You may love your good, old lifestyle forever, but sorry to say, it ain’t going to stay that way. Things will change, for the better or worse, and that is how history is made.

Yue Ma

Vancouver, Wash.

Opinion gets in the way of justice

Our attorney general, Ellen Rosenblum, has decided that she isn’t going to enforce laws she doesn’t personally like.

Such is the case with the Oregon ban on same-sex marriage. Rosenblum has taken it upon herself to publicly declare that she isn’t going to enforce the laws of the state of Oregon if she doesn’t feel like it.

Whether you are for or against gay “marriage” is beside the point. The fact that our chief law enforcer will not enforce laws based upon personal preferences is very troubling.

Suppose the people of this state decide to legalize gay marriage and vote to approve it. What if we later elect an attorney general from the other side of the aisle and she/he disagrees with gay marriage? This new attorney general could likewise unilaterally ban gay marriage if they personally don’t agree with it.

What other laws is Rosenblum going to ignore based upon her feelings? Maybe she doesn’t like Section 27 of the Oregon Constitution (our right to keep and bear arms).

It seems that Rosenblum is taking her cue from the lawless United States Attorney General Eric Holder; who ignores laws he doesn’t like. Our country and now our once civilized state are being led into a state of anarchy. When our chief law enforcer refuses to enforce the law, where do we turn? Perhaps we should look to our founding fathers to see what their response would be?

Patricia Avila Tapia

North Bend

Issue shouldn’t focus on ‘bullet’ trains

Among the many sure ways to sabotage public support for the implementation of any 21st century passenger-rail modernization is to grant credence to gushing promoters of 200-plus mph systems (Oregon should put high-speed rail on fast track, guest column, Feb . 6). High cost, unacceptable impacts, suspiciously lengthy study and route selection via political string-pulling only foments controversy and bitter opposition.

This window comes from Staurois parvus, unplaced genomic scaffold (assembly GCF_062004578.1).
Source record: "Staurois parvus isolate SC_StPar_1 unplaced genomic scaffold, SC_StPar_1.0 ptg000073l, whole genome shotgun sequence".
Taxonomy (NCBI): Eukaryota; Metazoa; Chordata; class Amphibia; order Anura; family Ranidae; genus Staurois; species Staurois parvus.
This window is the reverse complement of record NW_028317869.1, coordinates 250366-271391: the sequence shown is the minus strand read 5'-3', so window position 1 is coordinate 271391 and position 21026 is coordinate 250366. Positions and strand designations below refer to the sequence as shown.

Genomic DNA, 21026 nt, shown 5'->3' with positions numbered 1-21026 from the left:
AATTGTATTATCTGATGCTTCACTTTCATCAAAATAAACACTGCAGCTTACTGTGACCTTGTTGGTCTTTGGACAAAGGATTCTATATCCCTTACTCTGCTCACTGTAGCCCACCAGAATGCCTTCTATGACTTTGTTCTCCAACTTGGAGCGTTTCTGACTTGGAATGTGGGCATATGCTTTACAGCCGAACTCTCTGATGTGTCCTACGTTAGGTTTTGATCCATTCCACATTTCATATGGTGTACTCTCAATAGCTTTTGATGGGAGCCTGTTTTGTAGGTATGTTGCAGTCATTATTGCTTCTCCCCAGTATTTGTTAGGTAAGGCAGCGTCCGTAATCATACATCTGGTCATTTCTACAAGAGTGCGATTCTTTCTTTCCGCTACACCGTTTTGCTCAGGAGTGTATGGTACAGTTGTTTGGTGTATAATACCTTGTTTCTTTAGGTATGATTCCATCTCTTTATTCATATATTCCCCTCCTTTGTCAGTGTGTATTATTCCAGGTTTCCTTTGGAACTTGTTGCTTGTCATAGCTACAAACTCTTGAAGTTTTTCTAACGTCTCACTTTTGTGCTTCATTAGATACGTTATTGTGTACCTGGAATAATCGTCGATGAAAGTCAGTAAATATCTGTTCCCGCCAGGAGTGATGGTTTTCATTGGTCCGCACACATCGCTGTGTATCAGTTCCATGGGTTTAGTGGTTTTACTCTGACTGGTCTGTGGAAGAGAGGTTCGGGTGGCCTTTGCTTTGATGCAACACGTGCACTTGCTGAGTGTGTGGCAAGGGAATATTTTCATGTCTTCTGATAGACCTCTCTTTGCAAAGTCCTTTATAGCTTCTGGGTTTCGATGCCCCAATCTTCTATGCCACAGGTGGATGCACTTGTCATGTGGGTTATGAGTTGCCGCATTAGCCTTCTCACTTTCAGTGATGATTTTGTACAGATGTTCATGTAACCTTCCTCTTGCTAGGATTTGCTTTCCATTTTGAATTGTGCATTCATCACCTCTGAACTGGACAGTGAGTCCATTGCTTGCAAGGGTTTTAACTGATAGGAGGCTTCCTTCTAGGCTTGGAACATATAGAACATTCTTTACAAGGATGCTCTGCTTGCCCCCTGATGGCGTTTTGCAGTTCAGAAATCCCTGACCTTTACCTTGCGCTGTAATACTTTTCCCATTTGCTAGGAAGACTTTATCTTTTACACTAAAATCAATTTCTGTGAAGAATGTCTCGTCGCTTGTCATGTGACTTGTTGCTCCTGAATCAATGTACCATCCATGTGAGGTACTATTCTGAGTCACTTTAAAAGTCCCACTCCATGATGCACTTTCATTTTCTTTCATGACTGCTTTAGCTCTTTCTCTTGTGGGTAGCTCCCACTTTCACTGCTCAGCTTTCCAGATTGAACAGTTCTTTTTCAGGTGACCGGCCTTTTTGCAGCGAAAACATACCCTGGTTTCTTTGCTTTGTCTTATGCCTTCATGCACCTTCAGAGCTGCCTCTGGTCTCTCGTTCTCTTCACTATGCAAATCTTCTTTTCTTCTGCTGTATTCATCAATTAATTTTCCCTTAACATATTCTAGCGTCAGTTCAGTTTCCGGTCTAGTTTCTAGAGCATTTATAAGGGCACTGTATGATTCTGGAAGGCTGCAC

The California high-speed rail project was effectively derailed in this manner, but remains on the drawing board after Los Angeles County and Bay Area Peninsula communities opted for a slower system that would increase trip time between San Francisco and Los Angeles from three hours to five hours — not bad considering the Amtrak Coast Starlight trip is 11 hours.

Politically conservative Bakersfield and Fresno interests wouldn’t follow suit and put their Plan B on the table because “killing the competition” of passenger rail is the basic conservative business model. The monopoly of travel by car, nevermind its “constitutional inequity,” brings environmental degradation, cultural absurdity, waste, war and millionaires like railroad tycoon Warren Buffett who will do anything, any rotten thing, to remain disgustingly pleasant millionaires.

Art Lewellan

Northwest Portland

Density factor dooms high-speed rail

Just a minute, Mr. Romantic. High-speed rail takes not only millions, if not billions, to construct. It also takes “density” of riders to be successful (Oregon should put high-speed rail on fast track, guest column, Feb. 6). Oregon does not now have, nor will it likely ever have the density to make high-speed rail financially viable.

Gerry Good

Lake Oswego